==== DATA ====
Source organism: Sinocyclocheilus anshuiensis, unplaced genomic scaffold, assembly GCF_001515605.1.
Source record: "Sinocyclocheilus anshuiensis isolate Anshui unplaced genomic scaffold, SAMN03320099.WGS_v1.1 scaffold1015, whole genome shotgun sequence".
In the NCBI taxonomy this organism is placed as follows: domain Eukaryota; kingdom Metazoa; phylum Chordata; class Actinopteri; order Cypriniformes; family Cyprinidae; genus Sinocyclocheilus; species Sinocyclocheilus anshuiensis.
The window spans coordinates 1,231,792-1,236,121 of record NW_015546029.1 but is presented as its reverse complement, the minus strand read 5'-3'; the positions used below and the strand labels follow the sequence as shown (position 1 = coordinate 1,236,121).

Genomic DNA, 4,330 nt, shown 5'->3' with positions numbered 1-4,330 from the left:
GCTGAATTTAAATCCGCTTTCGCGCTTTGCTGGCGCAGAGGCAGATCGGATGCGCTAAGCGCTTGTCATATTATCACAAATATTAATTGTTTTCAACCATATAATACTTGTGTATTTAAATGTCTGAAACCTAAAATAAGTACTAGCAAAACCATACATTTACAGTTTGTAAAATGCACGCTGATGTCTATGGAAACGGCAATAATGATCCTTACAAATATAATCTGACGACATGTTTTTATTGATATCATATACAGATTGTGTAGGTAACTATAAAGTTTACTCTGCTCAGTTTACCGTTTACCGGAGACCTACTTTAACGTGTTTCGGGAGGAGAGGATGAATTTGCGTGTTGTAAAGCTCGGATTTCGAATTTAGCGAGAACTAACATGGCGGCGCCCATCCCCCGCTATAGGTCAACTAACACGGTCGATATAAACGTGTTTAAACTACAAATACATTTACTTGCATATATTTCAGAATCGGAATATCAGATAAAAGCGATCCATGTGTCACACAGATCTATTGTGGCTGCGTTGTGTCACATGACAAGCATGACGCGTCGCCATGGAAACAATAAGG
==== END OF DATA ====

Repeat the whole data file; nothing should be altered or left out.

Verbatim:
Source organism: Sinocyclocheilus anshuiensis, unplaced genomic scaffold, assembly GCF_001515605.1.
Source record: "Sinocyclocheilus anshuiensis isolate Anshui unplaced genomic scaffold, SAMN03320099.WGS_v1.1 scaffold1015, whole genome shotgun sequence".
In the NCBI taxonomy this organism is placed as follows: domain Eukaryota; kingdom Metazoa; phylum Chordata; class Actinopteri; order Cypriniformes; family Cyprinidae; genus Sinocyclocheilus; species Sinocyclocheilus anshuiensis.
The window spans coordinates 1,231,792-1,236,121 of record NW_015546029.1 but is presented as its reverse complement, the minus strand read 5'-3'; the positions used below and the strand labels follow the sequence as shown (position 1 = coordinate 1,236,121).

Genomic DNA, 4,330 nt, shown 5'->3' with positions numbered 1-4,330 from the left:
GCTGAATTTAAATCCGCTTTCGCGCTTTGCTGGCGCAGAGGCAGATCGGATGCGCTAAGCGCTTGTCATATTATCACAAATATTAATTGTTTTCAACCATATAATACTTGTGTATTTAAATGTCTGAAACCTAAAATAAGTACTAGCAAAACCATACATTTACAGTTTGTAAAATGCACGCTGATGTCTATGGAAACGGCAATAATGATCCTTACAAATATAATCTGACGACATGTTTTTATTGATATCATATACAGATTGTGTAGGTAACTATAAAGTTTACTCTGCTCAGTTTACCGTTTACCGGAGACCTACTTTAACGTGTTTCGGGAGGAGAGGATGAATTTGCGTGTTGTAAAGCTCGGATTTCGAATTTAGCGAGAACTAACATGGCGGCGCCCATCCCCCGCTATAGGTCAACTAACACGGTCGATATAAACGTGTTTAAACTACAAATACATTTACTTGCATATATTTCAGAATCGGAATATCAGATAAAAGCGATCCATGTGTCACACAGATCTATTGTGGCTGCGTTGTGTCACATGACAAGCATGACGCGTCGCCATGGAAACAATAAGG